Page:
The Manyuan Long Laboratory


We are currently exploring the following scientific issues:

  1. Phenotypic effects and functions of new genes
  2. Evolution of gene essentiality in development
  3. Evolutionary analysis of gene interactions with new genes
  4. Sex selection and sexual conflict on new genes
  5. De novo gene origination

An interesting problem in evolutionary biology is how genes with novel functions originate. The research in my laboratory focuses on this problem, although we are also interested in other issues of molecular evolution. Interest in evolutionary novelties can be traced back to the time of Darwin. However, studies of the origin and evolution of genes with new functions have only recently become possible and attracted increasing attention.

Although conceptual revolution is always what we wish to pursue, the available molecular techniques and rapidly expanded genome data from many organisms mean that searching for and characterizing new genes is no longer a formidable technical obstacle. Molecular and evolutionary studies have provided powerful analytical tools for the detection of the processes and mechanisms that underlie the origin of new genes. Two levels of questions about this process can be defined. First, at the level of individual new genes, what are the initial molecular mechanisms that generate new gene structures? Once a new gene arises in an individual genome in a natural population, how does it spread throughout an entire species to become fixed? And, how does the young gene subsequently evolve? Second, at the level of the genome, how often do new genes originate? If new gene formation is not a rare event, are there any patterns that underlie the process? And, what evolutionary and genetic mechanisms govern any such patterns?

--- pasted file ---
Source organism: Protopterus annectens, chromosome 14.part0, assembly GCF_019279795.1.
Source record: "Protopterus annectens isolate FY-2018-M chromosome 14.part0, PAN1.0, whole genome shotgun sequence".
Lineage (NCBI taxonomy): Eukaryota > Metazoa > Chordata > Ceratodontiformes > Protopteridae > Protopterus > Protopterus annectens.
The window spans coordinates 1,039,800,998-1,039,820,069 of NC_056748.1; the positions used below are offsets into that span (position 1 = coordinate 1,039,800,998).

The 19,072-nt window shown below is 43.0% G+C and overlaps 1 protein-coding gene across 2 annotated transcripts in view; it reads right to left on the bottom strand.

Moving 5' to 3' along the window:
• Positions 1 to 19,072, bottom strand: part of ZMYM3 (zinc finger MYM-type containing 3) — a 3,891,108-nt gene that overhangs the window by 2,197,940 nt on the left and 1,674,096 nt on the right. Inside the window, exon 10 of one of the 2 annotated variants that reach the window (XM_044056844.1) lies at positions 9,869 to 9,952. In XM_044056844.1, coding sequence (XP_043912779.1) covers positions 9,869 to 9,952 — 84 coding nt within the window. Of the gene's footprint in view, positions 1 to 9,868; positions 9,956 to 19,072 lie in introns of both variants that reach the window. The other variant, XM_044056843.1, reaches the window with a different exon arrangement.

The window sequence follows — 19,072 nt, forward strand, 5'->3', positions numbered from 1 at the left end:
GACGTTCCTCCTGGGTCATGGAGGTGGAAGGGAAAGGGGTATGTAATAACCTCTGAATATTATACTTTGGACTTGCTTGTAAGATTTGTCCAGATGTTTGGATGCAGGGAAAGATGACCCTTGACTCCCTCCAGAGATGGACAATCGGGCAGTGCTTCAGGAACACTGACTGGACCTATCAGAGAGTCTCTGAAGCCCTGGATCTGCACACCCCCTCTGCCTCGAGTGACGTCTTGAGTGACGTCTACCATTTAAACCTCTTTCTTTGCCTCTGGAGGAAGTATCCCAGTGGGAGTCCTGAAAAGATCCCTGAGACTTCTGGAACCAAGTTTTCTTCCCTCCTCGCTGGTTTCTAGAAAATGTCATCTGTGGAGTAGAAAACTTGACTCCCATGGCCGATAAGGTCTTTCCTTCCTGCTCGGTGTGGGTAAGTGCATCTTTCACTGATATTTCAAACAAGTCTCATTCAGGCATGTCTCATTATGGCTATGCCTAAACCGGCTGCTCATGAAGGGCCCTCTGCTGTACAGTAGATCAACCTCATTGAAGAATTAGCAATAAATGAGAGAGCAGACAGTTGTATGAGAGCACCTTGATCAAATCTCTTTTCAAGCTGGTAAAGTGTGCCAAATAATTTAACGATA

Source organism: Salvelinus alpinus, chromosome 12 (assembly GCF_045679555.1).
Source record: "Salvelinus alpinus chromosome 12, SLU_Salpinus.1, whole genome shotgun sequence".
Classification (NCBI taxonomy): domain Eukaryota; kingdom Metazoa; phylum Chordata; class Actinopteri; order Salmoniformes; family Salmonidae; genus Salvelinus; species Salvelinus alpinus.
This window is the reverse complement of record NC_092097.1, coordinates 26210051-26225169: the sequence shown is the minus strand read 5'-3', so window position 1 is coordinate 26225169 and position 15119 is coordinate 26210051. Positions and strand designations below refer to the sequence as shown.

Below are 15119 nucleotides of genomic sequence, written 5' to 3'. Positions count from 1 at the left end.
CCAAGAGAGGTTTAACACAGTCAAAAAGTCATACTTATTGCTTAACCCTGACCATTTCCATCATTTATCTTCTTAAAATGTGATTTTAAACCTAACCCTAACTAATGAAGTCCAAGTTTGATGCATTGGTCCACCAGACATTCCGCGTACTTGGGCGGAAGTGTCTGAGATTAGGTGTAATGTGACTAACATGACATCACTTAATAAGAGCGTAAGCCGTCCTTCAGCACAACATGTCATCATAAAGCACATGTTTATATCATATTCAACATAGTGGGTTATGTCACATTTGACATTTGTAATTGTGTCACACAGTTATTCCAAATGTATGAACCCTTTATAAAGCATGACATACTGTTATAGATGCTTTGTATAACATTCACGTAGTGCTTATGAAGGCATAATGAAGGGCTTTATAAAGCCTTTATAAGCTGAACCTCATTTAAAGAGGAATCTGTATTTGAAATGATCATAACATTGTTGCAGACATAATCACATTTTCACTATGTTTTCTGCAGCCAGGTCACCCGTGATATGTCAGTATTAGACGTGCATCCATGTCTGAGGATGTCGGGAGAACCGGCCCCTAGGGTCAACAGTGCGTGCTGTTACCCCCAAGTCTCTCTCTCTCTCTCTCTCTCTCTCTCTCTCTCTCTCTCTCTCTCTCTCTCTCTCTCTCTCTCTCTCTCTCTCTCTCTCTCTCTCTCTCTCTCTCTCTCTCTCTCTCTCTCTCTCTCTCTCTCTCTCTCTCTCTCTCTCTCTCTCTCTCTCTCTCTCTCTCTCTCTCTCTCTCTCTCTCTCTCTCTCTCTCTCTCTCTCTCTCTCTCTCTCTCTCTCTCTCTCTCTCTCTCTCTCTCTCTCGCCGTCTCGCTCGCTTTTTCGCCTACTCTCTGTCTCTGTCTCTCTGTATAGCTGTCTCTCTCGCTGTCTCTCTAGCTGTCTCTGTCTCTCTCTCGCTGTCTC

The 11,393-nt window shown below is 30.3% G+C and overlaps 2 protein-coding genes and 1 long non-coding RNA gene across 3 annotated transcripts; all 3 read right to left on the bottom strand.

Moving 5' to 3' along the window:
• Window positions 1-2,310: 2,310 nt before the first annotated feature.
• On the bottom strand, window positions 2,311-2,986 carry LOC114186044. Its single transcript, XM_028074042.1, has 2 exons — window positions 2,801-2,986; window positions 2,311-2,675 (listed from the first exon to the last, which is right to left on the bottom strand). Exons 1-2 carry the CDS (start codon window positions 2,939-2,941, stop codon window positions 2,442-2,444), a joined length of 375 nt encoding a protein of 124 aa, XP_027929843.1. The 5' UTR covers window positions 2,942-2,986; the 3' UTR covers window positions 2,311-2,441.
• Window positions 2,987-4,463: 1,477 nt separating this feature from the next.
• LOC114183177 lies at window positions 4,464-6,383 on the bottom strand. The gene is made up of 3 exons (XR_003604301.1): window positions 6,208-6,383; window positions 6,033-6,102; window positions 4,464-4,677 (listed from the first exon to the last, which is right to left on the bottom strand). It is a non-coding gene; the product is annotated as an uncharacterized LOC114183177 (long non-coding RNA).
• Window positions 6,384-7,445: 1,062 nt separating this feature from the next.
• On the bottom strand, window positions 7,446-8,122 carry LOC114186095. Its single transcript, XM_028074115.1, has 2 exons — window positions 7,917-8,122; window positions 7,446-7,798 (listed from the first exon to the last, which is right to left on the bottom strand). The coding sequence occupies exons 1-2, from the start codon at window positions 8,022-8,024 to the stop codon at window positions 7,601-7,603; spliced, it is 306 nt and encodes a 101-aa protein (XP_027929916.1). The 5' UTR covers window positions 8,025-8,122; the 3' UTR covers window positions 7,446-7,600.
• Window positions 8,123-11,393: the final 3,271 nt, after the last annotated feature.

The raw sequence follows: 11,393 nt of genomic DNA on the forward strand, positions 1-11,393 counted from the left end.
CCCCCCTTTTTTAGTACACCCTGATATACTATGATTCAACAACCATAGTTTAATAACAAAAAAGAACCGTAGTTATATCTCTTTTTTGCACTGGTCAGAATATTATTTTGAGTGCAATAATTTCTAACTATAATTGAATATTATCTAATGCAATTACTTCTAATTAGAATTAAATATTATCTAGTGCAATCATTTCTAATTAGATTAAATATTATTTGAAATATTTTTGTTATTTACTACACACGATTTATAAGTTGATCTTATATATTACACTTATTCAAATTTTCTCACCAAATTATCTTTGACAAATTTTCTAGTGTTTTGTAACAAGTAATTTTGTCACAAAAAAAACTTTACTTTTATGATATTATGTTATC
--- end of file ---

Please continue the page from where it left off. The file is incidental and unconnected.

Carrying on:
I believe that an efficient approach to these questions is to examine young genes because their early processes of origination are directly observable. Pursuit of these problems requires an integrated approach incorporating molecular, genomic and population analyses. My lab applies such an approach to our studies. Using experimental and computational genomic analysis, we identified numerous new genes in Drosophila and mammalian genomes. Using molecular analysis, we revealed some important molecular evolutionary mechanisms responsible for their current gene structures. By evolutionary genetic analysis, we observed a significant role of the adaptive evolution in the determination of the fate of those new genes. Interesting patterns are observed associated with these new genes. We saw, we came, and we found.

Credit: Nik Spencer/Nature

Scientific Impacts
  • Our scientific discoveries on new gene evolution led to Manyuan receiving a prestigious award in 2022: the “John Simon Guggenheim Memorial Fellowship for Nature Sciences (Biology).” Manyuan was one of three awardees in the area of biology in the U.S. and Canada. The Guggenheim Foundation has awarded fellowships annually since 1925 to professionals who have demonstrated exceptional ability by publishing a significant body of work in the fields of natural sciences, social sciences, humanities, and the creative arts, excluding the performing arts.